HK’s booming wine industry launches QA scheme

HK’s booming wine industry launches QA scheme

The Hong Kong government’s decision to scrap wine duty in 2008 has contributed to a 187% increase in the value of wine imports into Hong Kong since then. 

As a result, the Hong Kong Quality Assurance Agency (HKQAA) is launching a new registration programme to maintain and retrieve records of wines shipped into the country and to encourage storage in a controlled environment.

"The Hong Kong Wine Registration Scheme will help wine businesses to provide wines with identifiable sources to their customers,” said Dr Michael Lam, chief executive of the HKQAA. 

We hope this programme will, in the long run, set better standards for professionalism within the industry and strengthen the role of Hong Kong as a wine trading hub in the region.”

Scheme mark

This is the first such programme in Hong Kong, and is open to wine traders, merchants, wholesalers, distributors, retailers, warehouses and transportation providers.

Already, 22 organisations have participated in a pilot programme, which leads to a scheme mark that can be used for promotional purposes.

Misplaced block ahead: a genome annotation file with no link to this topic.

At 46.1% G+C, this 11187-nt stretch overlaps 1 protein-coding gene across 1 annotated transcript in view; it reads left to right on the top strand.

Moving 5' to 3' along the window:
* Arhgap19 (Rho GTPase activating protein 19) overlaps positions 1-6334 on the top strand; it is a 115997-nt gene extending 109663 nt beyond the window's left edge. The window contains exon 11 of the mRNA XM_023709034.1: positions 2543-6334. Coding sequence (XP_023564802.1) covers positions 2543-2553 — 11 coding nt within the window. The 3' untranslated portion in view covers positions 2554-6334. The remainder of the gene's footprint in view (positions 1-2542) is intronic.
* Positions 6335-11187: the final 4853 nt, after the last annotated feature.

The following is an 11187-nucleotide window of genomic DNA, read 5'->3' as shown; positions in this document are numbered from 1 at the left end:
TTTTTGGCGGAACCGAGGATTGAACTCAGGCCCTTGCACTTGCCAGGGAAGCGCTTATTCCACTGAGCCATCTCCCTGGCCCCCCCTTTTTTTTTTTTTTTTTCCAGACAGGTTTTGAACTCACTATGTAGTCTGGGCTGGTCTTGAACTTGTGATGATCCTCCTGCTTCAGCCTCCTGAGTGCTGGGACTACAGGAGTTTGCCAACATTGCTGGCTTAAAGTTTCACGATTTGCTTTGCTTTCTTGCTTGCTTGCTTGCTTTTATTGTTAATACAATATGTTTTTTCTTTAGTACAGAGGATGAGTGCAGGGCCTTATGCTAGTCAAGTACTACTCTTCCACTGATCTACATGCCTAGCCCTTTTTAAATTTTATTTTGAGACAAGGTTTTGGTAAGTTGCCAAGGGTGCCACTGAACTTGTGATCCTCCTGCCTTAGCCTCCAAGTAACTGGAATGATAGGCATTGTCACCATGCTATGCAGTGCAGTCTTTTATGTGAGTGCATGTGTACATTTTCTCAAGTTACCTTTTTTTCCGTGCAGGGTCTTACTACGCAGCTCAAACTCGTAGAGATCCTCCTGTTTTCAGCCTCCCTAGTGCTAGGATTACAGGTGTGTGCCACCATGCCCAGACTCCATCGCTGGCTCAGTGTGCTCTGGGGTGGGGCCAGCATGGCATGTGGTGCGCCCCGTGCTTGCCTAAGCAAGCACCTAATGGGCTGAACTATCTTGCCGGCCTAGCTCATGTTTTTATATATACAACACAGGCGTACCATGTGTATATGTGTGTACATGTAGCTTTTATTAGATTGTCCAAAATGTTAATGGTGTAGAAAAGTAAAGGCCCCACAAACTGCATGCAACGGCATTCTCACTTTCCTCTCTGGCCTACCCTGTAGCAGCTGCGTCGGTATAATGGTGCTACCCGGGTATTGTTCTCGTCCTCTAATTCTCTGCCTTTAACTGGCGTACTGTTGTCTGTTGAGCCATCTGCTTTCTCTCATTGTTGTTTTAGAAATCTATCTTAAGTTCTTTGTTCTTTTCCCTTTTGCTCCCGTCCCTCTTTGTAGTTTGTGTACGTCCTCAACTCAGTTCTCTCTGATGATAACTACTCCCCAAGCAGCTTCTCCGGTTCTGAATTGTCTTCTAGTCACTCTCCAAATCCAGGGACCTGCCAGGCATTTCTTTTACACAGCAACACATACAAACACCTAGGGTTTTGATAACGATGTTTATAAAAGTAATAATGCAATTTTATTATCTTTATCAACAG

Next year, HKQAA will launch an online platform and issue a scheme mark label containing a unique QR code, which participating organisations can use on their merchandise. 

Through the code, consumers can confirm online that the bottles they have bought have been handled by a registered company that is capable of properly maintaining records of the wines they are trading.

This year, the number of certificates issued has reached a total of 55 certificates. The scheme has received positive feedback and recognition from the industry, which we are so delighted and very proud of.”

Wine auctions

At the same time, Hong Kong’s financial secretary was lauding the Chinese territory’s development as an international wine centre at the opening of the Hong Kong International Wine Fair.

John Tsang Chun-Wah said: “The elimination of wine duty has helped Hong Kong become a major wine trading and distribution centre in Asia. And for those with deep pockets, Hong Kong has emerged as the largest wine auction centre in the world.”

The secretary had earlier announced that the territory had just overtaken New York as the world’s most lucrative city for trading in premium wines, having reached HK$1.2bn (US$155m) in total sales of this kind.

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